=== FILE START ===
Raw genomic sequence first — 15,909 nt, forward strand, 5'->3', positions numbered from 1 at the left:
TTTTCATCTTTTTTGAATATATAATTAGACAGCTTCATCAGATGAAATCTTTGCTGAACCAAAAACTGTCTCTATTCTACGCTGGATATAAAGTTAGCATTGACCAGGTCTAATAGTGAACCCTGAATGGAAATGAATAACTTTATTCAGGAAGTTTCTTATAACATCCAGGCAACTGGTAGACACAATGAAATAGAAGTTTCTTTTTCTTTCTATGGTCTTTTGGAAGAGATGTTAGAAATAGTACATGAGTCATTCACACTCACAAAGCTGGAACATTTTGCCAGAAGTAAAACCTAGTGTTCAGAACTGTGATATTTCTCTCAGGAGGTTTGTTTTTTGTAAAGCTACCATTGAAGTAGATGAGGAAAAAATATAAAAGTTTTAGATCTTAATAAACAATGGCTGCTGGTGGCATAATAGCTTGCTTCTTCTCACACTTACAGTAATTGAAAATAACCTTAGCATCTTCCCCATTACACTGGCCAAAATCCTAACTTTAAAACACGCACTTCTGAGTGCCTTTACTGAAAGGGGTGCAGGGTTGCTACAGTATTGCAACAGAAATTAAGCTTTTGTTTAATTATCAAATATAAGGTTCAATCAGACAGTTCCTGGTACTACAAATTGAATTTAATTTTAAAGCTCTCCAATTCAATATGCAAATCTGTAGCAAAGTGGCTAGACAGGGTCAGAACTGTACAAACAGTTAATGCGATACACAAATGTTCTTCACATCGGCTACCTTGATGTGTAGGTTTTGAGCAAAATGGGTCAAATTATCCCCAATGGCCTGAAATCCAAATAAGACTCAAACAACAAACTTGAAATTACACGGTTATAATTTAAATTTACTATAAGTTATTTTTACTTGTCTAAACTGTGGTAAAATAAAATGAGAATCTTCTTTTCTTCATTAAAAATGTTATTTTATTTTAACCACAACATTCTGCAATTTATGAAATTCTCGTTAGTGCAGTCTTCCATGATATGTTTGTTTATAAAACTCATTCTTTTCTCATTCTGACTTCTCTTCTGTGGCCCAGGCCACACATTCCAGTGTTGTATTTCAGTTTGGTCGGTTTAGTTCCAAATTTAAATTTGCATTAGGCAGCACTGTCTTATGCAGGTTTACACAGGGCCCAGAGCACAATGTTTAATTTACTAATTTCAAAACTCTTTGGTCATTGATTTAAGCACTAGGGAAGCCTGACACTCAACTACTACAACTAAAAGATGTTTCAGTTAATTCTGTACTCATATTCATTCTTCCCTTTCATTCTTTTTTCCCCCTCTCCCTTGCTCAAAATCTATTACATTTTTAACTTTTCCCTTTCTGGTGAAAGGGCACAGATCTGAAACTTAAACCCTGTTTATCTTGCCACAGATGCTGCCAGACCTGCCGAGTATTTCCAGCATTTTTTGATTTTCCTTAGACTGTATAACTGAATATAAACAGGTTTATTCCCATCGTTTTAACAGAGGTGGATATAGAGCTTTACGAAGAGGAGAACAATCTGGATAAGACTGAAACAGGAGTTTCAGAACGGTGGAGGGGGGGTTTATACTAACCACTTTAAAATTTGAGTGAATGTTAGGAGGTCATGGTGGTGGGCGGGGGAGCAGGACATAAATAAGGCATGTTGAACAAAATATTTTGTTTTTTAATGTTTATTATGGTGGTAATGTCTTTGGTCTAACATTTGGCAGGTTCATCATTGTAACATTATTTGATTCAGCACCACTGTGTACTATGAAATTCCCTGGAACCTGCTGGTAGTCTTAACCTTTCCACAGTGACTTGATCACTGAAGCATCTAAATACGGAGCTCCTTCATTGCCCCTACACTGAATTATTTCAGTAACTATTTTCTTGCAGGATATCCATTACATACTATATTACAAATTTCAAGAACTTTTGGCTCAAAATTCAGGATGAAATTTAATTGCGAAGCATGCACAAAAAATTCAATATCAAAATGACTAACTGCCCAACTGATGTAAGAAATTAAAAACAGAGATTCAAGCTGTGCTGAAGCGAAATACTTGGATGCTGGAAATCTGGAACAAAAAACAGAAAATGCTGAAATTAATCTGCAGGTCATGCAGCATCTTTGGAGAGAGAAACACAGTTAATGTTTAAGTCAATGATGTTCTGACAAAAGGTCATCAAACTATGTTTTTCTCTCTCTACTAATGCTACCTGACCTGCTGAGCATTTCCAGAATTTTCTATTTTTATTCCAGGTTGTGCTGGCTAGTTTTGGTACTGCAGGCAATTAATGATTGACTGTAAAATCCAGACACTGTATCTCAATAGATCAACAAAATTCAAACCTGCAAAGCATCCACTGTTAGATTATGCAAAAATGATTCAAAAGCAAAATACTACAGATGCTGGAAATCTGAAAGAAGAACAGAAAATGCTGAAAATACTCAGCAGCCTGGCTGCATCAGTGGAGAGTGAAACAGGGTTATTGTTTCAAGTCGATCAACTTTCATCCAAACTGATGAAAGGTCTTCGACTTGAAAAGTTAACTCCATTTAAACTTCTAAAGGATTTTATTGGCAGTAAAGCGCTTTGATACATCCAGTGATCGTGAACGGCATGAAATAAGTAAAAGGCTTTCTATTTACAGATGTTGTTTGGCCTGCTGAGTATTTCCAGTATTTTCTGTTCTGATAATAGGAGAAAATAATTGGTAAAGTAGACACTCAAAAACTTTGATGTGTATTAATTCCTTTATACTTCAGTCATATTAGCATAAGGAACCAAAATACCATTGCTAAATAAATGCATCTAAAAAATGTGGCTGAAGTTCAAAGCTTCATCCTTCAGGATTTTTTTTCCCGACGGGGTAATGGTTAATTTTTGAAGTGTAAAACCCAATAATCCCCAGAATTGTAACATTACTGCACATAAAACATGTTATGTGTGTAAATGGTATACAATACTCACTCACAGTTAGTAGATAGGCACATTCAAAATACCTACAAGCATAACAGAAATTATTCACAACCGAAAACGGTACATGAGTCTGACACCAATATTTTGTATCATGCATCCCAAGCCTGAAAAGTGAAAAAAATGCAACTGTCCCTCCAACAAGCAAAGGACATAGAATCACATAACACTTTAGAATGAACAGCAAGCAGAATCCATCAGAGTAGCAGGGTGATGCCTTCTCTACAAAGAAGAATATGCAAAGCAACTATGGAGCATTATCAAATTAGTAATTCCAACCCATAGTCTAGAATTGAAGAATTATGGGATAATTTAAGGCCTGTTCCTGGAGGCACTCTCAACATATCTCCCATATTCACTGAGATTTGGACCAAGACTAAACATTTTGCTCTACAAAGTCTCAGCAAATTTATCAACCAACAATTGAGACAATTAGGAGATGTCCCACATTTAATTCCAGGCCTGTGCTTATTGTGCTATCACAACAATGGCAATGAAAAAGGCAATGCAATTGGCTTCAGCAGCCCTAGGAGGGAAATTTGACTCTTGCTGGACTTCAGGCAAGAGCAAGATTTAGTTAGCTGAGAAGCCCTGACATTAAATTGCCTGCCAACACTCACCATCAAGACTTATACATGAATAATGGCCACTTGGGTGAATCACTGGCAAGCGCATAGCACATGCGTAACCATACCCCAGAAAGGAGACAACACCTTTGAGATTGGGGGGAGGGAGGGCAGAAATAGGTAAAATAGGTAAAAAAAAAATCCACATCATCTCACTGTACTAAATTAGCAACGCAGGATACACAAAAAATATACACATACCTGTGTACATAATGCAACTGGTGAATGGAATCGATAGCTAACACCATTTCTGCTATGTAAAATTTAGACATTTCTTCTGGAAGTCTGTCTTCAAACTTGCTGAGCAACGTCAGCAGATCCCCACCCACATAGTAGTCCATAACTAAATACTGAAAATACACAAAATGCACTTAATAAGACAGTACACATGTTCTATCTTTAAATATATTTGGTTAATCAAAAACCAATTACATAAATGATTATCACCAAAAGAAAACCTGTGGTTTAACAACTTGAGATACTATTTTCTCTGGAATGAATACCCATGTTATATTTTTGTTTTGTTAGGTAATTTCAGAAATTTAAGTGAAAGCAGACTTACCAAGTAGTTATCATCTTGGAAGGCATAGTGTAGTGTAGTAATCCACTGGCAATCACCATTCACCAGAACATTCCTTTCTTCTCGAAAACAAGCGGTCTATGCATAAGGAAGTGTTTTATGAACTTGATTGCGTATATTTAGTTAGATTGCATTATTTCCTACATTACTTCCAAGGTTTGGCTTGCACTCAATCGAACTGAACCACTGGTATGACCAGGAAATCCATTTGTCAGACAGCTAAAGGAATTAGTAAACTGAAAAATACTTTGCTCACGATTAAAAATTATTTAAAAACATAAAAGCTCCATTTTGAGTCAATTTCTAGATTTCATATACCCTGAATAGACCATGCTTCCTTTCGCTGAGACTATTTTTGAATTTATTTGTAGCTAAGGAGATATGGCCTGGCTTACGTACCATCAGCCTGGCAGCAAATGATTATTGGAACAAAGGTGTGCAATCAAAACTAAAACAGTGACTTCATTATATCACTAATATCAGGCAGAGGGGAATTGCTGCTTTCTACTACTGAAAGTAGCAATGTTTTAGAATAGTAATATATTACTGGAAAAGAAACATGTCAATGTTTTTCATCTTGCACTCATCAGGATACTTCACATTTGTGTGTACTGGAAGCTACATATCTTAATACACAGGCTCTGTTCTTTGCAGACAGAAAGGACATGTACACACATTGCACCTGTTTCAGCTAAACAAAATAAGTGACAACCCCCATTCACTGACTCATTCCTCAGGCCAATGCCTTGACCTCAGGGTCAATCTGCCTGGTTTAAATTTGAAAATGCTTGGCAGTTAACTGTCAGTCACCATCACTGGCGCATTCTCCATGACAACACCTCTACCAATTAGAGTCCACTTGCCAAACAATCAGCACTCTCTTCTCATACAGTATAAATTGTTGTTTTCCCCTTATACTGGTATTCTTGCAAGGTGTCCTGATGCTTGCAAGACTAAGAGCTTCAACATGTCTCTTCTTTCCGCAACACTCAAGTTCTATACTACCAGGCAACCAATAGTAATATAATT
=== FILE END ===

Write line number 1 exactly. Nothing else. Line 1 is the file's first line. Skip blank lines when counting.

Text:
Raw genomic sequence first — 15,909 nt, forward strand, 5'->3', positions numbered from 1 at the left: